How to Control and Manage Your Emotions in a Healthy Fashion
by Robert Chase, PhD
by Robert Chase, PhD
The ability to effectively manage your own emotions in order to cope/problem-solve effectively is essential to emotional maturity, happiness, and well-being.
Being able to control our emotions depends, in part, on how much we feed and fuel them – which is to say: “how much we focus on and think about what is making us feel upset”.
Continuously thinking about what’s wrong is fine if it’s done as a way to understand and fix the problem – or to motivate yourself to fix the problem.
The opposite of this, however, is continuously thinking about and repetitively dwelling upon “what’s wrong” and “how upset you feel” for no other reason than to just revel in it. Simply ruminating (or repetitively and pointlessly dwelling upon what’s bothering you — or how upset you are) does nothing other than “feed/fuel the negative emotional fire” so that it can consume or burn you even more.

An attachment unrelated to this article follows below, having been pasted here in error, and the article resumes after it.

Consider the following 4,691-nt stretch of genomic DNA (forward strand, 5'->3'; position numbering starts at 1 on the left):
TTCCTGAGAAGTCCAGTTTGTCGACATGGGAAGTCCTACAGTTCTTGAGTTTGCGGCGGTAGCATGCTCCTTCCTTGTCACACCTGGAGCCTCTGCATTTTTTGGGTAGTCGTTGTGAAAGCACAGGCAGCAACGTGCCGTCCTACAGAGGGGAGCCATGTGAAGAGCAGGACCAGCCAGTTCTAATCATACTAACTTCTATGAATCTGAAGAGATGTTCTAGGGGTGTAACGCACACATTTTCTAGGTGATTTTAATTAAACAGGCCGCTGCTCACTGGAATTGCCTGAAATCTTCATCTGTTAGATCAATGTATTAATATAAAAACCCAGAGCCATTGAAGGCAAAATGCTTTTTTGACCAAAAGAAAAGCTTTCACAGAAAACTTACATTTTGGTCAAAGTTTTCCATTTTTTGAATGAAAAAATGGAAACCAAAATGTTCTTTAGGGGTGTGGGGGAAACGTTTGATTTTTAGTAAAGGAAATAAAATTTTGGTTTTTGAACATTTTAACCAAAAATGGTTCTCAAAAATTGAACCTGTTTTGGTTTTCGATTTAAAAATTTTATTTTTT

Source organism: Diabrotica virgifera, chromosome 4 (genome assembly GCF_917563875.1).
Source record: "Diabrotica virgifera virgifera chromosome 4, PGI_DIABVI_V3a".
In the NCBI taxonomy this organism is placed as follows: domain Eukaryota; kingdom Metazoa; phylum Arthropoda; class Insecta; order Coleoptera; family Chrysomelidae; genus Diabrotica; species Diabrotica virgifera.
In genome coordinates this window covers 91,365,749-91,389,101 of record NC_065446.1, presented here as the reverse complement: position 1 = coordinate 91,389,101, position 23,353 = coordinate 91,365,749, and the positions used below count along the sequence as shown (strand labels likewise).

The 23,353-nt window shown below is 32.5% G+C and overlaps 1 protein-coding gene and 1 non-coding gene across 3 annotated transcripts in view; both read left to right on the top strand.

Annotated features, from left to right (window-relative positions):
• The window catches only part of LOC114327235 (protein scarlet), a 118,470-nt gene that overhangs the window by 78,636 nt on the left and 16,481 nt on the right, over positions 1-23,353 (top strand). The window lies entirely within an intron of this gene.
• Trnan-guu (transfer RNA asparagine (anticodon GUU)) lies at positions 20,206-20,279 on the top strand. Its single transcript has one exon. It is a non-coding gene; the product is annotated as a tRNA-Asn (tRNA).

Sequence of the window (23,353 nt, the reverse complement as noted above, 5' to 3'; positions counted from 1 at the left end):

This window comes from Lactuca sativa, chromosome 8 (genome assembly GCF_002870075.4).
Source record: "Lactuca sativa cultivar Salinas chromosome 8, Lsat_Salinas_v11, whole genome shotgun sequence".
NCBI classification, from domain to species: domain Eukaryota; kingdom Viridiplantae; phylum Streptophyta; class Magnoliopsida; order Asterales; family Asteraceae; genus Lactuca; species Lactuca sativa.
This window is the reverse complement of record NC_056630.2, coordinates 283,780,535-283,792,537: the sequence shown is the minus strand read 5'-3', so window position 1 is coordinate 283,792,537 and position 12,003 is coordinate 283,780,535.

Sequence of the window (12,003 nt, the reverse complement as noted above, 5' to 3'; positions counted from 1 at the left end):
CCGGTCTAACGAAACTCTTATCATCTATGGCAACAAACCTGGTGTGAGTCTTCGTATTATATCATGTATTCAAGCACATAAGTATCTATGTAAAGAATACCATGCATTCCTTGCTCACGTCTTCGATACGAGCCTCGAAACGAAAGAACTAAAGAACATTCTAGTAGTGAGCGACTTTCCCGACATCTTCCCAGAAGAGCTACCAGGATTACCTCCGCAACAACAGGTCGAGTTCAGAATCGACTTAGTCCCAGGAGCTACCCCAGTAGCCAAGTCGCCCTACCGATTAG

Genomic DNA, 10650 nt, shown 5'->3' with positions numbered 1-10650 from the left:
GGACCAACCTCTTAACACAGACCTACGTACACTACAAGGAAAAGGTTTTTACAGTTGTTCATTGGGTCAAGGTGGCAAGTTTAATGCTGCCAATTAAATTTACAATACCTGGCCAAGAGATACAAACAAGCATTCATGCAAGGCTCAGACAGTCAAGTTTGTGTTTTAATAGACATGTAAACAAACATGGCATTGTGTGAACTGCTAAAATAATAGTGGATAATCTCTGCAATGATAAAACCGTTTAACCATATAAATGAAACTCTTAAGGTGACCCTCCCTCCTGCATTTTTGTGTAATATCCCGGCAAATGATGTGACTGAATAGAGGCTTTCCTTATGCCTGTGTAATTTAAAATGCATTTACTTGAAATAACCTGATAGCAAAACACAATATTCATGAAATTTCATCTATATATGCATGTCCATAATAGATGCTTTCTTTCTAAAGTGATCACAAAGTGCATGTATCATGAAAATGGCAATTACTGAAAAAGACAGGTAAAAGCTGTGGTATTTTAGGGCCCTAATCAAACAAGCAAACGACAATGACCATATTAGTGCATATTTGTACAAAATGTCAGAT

Although it generally serves no purpose (and typically only makes us feel worse), there are various reasons why we may engage in this type of repetitive negative rumination.
One reason may be because, like the odd yet common temptation to continuously picking at a scab that needs to heal, there can be something strangely ‘satisfying’ about repeatedly ‘picking at our emotional scabs”.
Maybe we feel like there is something ‘dramatically heroic or poignant’ about being ‘wounded’ and feeling like ‘a victim’.
Maybe we feel that if we allowed ourselves to feel better and move on it would be letting whatever/whoever is bothering us “off the hook”. As such, staying upset can almost feel like a form of ‘vendetta’ – and that you will never ultimately get satisfaction if you allow yourself to feel better, get over it, and move-on.